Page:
August 15, 2020

Grades

Aspiring CPA Wants to Know if Grad School GPA, CFE Will Overshadow Lackluster Undergrad GPA

Back with another edition of “I need advice from a bunch of strange accountants,” a soon-to-be MSA grad is concerned about their low undergrad GPA. Will the Big 4 crush him out like a stale Parliament?

Have a question about your winding career road? Concerned about a recent pest problem and not sure how to handle it? Watching other companies bail on their new logos and wondering if you should do the same? Email us at advice@goingconcern.com and we’ll give you some better options than Helvetica.

Meanwhile, Back on cI graduated from college with a BA in business and have a 3.1 undergrad gpa. After working in a supply chain department for three years I left a low-level management position for a one year full-time MSA program. I will graduate next summer and I currently have a 3.9 gpa. Also, I recently passed the CFE exam, I will be CPA eligible in December, and I’m hoping to join BAP.

What advice can you give me for when talking to recruiters or attending job fairs this fall? Will firms look past my unimpressive undergrad gpa if I keep my grad gpa high? How do recruiters typically view candidates that are a few years out of undergrad and have little accounting work experience? Is there anything I can do to positively differentiate myself from students who are following the traditional 5-year accounting path? Will I have a shot with the Big 4? I really want to work in public accounting, but if I don’t get competitive offers from large firms I may stay in school and pursue an MBA.

Have we talked about grades in the past? Sigh. We’ll go over this again.

In this day and age, the Big 4 is being more choosey with their entry-level hires. They simply aren’t pulling hobos off the street, asking them to pick up a calculator and start solving client’s financial reporting and tax issues. That said, your low undergrad will likely put you at a disadvantage versus your fellow recruits, especially in the eyes of set-in-their-ways partners who look at grades as a measure of potential success within their firm (which only takes the best and brightest!).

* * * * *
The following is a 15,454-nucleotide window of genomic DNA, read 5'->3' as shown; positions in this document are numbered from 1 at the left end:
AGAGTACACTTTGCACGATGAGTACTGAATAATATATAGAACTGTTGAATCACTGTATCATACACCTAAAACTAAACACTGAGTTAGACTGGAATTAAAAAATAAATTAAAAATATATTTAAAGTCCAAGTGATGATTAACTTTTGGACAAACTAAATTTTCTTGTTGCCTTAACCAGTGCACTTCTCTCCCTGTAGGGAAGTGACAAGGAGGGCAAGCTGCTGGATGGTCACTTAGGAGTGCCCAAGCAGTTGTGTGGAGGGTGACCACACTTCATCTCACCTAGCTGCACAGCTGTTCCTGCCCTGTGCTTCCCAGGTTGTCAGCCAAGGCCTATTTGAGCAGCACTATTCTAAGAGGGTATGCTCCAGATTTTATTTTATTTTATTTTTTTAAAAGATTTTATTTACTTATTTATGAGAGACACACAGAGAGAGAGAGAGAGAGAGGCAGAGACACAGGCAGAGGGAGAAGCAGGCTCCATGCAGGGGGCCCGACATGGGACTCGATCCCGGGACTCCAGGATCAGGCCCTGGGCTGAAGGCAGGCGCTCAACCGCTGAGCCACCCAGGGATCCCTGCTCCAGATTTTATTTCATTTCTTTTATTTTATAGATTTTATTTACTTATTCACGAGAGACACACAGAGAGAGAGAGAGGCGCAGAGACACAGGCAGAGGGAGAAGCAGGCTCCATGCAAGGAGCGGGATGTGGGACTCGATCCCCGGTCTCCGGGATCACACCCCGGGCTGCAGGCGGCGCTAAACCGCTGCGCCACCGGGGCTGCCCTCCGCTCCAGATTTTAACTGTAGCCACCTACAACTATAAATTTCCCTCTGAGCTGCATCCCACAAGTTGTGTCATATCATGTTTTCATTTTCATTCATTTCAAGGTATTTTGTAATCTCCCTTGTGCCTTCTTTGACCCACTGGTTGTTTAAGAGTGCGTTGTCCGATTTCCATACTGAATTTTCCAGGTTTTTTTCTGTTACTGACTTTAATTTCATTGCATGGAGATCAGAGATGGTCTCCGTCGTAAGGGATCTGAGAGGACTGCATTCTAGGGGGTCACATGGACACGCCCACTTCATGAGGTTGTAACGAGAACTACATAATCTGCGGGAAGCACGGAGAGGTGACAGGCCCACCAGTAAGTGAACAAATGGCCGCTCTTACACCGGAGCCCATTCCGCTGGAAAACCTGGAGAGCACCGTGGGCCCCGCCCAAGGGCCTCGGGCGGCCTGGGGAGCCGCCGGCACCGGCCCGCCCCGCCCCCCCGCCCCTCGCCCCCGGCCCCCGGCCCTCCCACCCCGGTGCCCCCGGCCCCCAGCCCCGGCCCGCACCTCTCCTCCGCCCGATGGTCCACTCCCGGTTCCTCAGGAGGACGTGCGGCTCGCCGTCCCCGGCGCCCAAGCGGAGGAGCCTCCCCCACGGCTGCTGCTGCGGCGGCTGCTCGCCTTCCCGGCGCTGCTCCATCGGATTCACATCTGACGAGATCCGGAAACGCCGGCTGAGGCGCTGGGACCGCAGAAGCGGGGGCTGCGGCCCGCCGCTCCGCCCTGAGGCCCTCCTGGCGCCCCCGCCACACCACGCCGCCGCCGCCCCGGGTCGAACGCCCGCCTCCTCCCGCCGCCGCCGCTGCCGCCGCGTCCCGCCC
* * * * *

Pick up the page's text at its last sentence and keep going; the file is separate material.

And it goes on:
Is it bullshit? In the opinion of the editor – yes. But that’s the dealio, so let’s move on.

Judging by your pending CFE credential, it sounds as though you could possibly be interested in forensics. If that is the case, this interest and your CFE – that your tradish 5-year grad won’t have – differentiates you from the pack. You know exactly what you want to do and you have tangible proof. USE THAT to stand out from the crowd. There may be a 23 year-old 4.0 wunderkind that has the firms drooling but they have not one iota about that person’s ambitions. You know exactly what you want. Make them understand why that will be an asset to them.

And what about your previous work experience combined with your graduate GPA? DWB says that can help you too:

Sounds like you had a successful stint in the corporate world once you graduated. One could also assume you found your legs; you have a good head on your shoulders moving up to a management role. Your recent work history and grades during the MSA program are more indicative of your abilities than what you did when you were 20.

The odds are still against you but you’ve got a shot. And if you really want to work in public accounting, don’t forget that the Big 4 is not the end all to be all. Grant Thornton just picked up Huron Consulting’s investigations practice which could be a good fit for you. Many of the other top ten firms (choose your list: Vault or IPA) out there will have forensics shops, so your public accounting aspirations can easily be realized. Get out there and make it happen.

Do The Big 4 Use Intermediate Accounting as a ‘Weed-Out’ Course?

Back from the meat sweat-infused Labor(less?) Day Weekend with the latest edition of “help me get my career out of the crapper,” a young accounting student is concerned that their “C” in Intermediate Accounting will derail their Big 4 dreams of fame and fortune.

Have a question about your career? Need advice on how to handle the client contact who just happens to be a complete lunatic? Undecided on whether or not you should eat the frozen pizza that isn’t yours when you’re working at 1 am? Email us at advice@goingconcern.com and we’ll get you back on the crooked and wide.